FRI 15 - 2 - 2019
Jul 11, 2018
The Daily Star
Food waste: The world’s dirty secret
Dima El Hassan
Each year, 1.3 billion tons of food is lost or wasted around the world. That’s an astonishing one-third of all food produced, according to the United Nations Food and Agriculture Organization, and is enough to feed 815 million people, 10 percent of the world’s population. This food waste or food loss constitutes all the fresh food that is discarded or lost uneaten, rather than rotten food.The causes behind food waste or loss are numerous and occur throughout the different stages of from food production, to processing, retail and consumption.
In addition to the moral and ethical implications, food waste has a huge impact on climate change, given that we are already exhausting our planet’s resources.
Decomposing food releases methane gas, and discarded food generates more than 3.3 billion metric tons of carbon dioxide.
Economically speaking, food waste amounts to almost $680 billion in developed countries and $310 billion in developing countries. A study showed that in 2017, Australia wasted the largest amount of food per capita – 361 kilograms of food per person per year. The United States came second with 287 kilograms per person, followed by Sweden at around 200 kilograms.
Despite this grave assessment, many countries have begun to take serious measures to reduce food waste. In South Korea, for example, people pay for the food they throw away within a well-monitored system. They have to separate their food waste from other waste or risk facing a fine. After waste is picked up from homes, shops and restaurants, trucks transfer it to recycling facilities where it is transformed into animal feed or use for fuel.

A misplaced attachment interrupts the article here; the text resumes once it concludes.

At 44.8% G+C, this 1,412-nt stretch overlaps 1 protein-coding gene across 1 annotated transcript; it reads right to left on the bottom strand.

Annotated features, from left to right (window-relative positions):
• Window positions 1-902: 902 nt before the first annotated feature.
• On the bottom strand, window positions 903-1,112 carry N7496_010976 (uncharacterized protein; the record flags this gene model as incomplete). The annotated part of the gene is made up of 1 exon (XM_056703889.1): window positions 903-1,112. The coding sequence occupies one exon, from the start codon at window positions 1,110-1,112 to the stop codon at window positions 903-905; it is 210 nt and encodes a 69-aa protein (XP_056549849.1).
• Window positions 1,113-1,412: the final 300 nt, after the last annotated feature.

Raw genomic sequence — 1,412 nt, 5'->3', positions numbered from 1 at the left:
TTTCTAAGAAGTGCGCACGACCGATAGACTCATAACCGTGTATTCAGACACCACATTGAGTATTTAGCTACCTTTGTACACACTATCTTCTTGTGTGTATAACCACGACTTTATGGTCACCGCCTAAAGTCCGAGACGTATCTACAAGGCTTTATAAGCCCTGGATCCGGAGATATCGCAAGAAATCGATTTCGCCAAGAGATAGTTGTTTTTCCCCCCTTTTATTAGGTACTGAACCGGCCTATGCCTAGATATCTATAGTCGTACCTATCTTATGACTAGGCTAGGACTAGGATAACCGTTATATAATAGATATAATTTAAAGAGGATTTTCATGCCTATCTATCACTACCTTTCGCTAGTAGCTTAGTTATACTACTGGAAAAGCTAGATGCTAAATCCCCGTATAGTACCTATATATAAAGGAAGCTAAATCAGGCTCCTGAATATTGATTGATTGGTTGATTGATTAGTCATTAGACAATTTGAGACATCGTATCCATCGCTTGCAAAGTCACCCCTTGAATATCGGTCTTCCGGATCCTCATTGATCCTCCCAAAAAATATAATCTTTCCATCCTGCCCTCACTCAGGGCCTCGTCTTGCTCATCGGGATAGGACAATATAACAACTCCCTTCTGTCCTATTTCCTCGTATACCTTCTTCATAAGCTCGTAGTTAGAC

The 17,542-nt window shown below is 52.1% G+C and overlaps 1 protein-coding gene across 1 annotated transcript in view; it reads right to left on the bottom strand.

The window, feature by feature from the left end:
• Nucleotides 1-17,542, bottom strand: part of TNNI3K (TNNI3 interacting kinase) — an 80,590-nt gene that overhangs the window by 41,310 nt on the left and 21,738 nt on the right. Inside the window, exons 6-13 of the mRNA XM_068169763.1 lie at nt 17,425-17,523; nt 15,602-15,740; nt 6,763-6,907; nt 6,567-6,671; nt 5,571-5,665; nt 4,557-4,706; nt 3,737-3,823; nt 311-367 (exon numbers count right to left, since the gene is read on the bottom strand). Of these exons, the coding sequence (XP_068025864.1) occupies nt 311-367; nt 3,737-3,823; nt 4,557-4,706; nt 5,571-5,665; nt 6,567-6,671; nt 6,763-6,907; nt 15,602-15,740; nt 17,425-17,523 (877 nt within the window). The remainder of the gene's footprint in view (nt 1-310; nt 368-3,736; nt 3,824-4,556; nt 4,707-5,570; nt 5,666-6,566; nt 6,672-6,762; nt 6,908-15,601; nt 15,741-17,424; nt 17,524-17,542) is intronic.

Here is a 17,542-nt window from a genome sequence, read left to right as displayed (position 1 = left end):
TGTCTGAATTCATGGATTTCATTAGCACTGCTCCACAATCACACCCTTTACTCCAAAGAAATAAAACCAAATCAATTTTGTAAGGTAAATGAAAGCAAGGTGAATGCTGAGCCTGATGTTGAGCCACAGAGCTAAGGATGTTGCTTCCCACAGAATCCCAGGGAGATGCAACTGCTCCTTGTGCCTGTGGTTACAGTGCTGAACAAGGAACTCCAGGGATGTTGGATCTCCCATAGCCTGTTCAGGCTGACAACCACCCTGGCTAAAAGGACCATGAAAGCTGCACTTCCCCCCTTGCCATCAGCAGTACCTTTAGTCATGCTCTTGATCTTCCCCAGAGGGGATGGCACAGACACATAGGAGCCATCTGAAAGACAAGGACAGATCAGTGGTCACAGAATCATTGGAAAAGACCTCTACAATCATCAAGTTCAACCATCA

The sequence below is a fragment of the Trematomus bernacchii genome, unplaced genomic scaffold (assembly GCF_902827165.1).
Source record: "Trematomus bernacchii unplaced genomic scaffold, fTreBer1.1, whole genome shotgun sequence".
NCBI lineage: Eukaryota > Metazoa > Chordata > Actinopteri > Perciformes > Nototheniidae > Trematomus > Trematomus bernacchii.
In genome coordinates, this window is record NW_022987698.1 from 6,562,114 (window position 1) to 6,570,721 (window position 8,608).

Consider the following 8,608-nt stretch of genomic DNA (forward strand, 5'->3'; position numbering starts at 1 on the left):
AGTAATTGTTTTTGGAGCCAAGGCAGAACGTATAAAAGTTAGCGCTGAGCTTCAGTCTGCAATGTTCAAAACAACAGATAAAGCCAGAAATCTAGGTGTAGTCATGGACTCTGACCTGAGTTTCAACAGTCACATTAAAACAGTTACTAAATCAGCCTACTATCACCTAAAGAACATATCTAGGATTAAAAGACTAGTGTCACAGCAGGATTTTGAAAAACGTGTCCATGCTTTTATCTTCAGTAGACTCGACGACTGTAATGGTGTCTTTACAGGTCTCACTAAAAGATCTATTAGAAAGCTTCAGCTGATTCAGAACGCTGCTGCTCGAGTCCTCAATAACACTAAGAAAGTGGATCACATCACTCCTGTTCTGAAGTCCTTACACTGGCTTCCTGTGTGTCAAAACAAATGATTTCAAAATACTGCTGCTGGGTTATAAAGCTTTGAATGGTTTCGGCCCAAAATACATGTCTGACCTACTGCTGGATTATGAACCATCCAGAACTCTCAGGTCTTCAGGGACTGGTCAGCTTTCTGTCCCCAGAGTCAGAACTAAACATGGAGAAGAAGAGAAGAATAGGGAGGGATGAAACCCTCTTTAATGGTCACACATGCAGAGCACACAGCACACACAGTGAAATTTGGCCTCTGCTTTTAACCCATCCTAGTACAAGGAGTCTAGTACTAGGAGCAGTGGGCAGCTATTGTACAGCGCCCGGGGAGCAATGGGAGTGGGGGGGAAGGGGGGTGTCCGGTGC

This successful practice has enabled Seoul to save 300 tons of food daily over the last four years.
Another positive example is France, which, in 2016, became the first country in the world to criminalize food waste. A new law has forced stores to donate unsold food provided it is within its expiry date. Now, France is among the countries with least food waste.
The success in this area has inspired other similar initiatives by the French government, which is considering a plan to ban stores from throwing away unsold clothing. A new law on clothing is expected by 2019. Forcing stores to donate clothing helps people in need, reduces the environmental impact and prevents the waste of 700,000 tons of clothing France currently throws away on a yearly basis – less than a quarter of which is recycled.
In Lebanon, the Lebanese Food Bank organization is one positive initiative that “strives towards the eradication of hunger throughout Lebanon through a range of food, development/training and awareness programs.”
It provides food on a daily basis to families and individuals in need, mainly through the collection of surplus food from partner restaurants, hotels, caterers, supermarkets and fruit and vegetables, food exporters/importers.
Despite the need of government support to grow the initiative to a national level, it still proves developing countries can take positive steps to prevent food. We need to take a strong stand against waste, and food waste in specific.
Not least because it is unethical given the challenges with hunger and the environment around the world. It is socially and ethically unacceptable to think that 30 percent of all food is wasted, when one in nine people are underfed.
It all starts from within. Every one of us needs to be aware of food waste and in no doubt about the catastrophic impact it has. No country can realistically hope to reduce waste and save the planet if individuals are blissfully unaware of the harm it causes.
Dima El Hassan is the Director of Programs at the Hariri Foundation for Sustainable Human Development.
A version of this article appeared in the print edition of The Daily Star on July 11, 2018, on page 3.
The views and opinions of authors expressed herein do not necessarily state or reflect those of the Arab Network for the Study of Democracy
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